| Lawyers protest against the killing of the two judges in Dhaka on Monday. (Reuters)
Dhaka, Nov. 14 (Reuters): Two Bangladeshi judges were killed today when a suspected Islamic militant threw a bomb at their car, triggering widespread protests, police and witnesses said.
The judges were on their way to the Jhalakathi district court, 250 km south of Dhaka, when the attack took place, a police officer said. One was killed instantly. The other died on the way to hospital.
Police detained two men at the scene, including one who was wounded in the blasts. They said they recovered a crude unexploded bomb at the roadside.
Prime Minister Begum Khaleda Zia condemned the killings and expressed her deep shock, the official BSS news agency said.
Law and parliamentary affairs minister Moudud Ahmed described the latest bombing as an “act by enemies of Bangladesh trying to destabilise the country”. He said the incident was being investigated.
Authorities named the wounded man in detention as Mamun.
The state minister for home affairs, Lutfuzzaman Babar, said Mamun was “apparently an activist of the outlawed Islamist group Jamaat-ul-Mujahideen”. The group is blamed for a recent wave of bomb attacks across Bangladesh.
“Some printed papers of Jumaat-ul-Mujahideen were also seized from one of the two arrested people,” Babar added, without saying what was written on them.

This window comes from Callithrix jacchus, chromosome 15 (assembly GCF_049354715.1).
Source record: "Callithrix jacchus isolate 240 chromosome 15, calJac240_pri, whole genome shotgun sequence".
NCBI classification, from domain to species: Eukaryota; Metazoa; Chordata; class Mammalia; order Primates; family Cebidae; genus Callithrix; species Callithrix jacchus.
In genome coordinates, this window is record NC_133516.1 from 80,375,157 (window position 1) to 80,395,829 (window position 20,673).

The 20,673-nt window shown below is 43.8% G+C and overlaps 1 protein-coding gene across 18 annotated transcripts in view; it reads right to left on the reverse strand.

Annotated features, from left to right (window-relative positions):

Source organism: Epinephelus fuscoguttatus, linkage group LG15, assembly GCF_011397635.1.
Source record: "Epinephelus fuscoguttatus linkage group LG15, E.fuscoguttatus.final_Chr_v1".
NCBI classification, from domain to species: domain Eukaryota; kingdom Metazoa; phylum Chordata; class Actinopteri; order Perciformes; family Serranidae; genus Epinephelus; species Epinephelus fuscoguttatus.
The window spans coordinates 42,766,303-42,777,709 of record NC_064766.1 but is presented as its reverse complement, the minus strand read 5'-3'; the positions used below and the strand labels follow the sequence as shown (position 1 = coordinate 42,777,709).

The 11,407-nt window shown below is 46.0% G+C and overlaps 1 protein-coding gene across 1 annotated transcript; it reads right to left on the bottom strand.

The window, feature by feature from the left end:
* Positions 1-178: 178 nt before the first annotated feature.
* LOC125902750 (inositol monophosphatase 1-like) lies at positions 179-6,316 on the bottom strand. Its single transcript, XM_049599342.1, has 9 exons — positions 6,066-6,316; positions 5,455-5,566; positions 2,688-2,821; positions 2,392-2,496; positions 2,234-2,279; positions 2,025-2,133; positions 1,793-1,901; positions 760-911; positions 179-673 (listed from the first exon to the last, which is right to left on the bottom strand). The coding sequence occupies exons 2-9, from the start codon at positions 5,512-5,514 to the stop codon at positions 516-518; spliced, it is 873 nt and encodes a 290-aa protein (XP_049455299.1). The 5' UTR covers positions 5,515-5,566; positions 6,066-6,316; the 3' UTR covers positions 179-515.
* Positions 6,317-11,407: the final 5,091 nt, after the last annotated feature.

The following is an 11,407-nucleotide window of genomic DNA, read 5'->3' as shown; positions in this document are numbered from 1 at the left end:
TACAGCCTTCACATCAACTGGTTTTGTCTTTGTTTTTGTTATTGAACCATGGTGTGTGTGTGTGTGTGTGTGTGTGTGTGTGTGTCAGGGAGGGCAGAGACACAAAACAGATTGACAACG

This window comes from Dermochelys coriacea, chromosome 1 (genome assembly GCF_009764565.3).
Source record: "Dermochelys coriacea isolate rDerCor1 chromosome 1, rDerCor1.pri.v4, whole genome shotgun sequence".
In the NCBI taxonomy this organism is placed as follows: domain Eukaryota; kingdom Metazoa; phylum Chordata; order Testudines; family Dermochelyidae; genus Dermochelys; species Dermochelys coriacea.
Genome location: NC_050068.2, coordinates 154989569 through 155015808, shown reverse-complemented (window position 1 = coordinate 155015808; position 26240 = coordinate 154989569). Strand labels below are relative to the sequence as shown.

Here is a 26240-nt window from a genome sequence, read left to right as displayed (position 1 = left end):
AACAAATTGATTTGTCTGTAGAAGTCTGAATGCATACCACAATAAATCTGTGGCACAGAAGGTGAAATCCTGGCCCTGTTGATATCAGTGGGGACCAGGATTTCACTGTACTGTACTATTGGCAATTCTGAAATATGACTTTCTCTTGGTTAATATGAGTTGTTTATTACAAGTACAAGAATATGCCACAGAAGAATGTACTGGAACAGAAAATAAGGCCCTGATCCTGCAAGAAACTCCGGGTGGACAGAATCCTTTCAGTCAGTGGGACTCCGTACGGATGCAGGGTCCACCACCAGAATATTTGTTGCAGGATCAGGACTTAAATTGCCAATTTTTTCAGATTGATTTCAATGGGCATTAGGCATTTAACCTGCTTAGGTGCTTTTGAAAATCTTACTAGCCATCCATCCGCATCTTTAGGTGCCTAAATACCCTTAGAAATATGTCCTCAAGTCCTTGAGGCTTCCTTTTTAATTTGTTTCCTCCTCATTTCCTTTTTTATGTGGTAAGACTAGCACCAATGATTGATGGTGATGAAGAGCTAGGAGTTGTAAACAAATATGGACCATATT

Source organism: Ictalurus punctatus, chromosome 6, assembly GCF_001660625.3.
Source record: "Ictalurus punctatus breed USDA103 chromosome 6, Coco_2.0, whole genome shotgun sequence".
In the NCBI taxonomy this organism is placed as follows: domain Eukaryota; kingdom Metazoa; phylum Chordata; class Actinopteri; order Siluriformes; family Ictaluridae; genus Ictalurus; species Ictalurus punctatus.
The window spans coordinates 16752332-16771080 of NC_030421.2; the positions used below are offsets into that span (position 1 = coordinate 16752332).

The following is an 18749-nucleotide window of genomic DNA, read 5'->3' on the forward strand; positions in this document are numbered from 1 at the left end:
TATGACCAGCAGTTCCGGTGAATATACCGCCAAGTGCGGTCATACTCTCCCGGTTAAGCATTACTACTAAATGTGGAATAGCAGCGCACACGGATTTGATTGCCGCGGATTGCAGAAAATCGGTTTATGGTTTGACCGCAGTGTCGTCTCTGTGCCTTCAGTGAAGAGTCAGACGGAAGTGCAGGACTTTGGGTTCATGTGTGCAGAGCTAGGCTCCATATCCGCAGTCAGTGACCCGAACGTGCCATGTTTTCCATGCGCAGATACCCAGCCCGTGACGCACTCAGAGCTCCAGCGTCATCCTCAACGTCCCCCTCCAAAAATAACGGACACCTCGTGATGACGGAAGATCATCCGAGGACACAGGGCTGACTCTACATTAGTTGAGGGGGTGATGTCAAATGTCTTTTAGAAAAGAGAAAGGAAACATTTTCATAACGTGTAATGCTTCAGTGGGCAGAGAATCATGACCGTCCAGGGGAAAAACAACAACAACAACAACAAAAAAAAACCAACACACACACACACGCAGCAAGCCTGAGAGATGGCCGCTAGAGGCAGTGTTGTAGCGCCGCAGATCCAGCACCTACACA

A police officer, however, said, the papers were copies of a leaflet that read: “Introduce laws of Quran. We don’t accept man-made laws ' (signed) Jamaat-ul-Mujahideen.”
Today’s powerful blast ripped off the roof of the car in which the judges were travelling and sent passers-by, including schoolchildren, running for cover.
Police later seized “Jihadi” publications from Mamun’s ancestral home in Rajshai, 300 km north of Dhaka and detained his elderly father and a younger brother.
Local reporters quoting Mamun’s neighbours said he was a madarsa dropout who became a militant and activist of the Jamaat-ul-Mujahideen.
“I have acted under instructions of my higher-ups in the Jamaat-ul-Mujahideen group and (the group’s fugitive head) Sheik Abdur Rahman is my leader,” a police officer quoted Mamun as telling interrogators at a Jhalakathi hospital. He was later sent to Dhaka for treatment and further interrogation.
Judges and lawyers of the Jhalakathi court gathered in the streets, demanding quick action against the killers. Colleagues in Dhaka, Chittagong and other cities also boycotted courts.
Bangladesh has been hit this year by a series of bombings blamed on militants who have threatened judges in their campaign for the introduction of sharia-based Islamic law.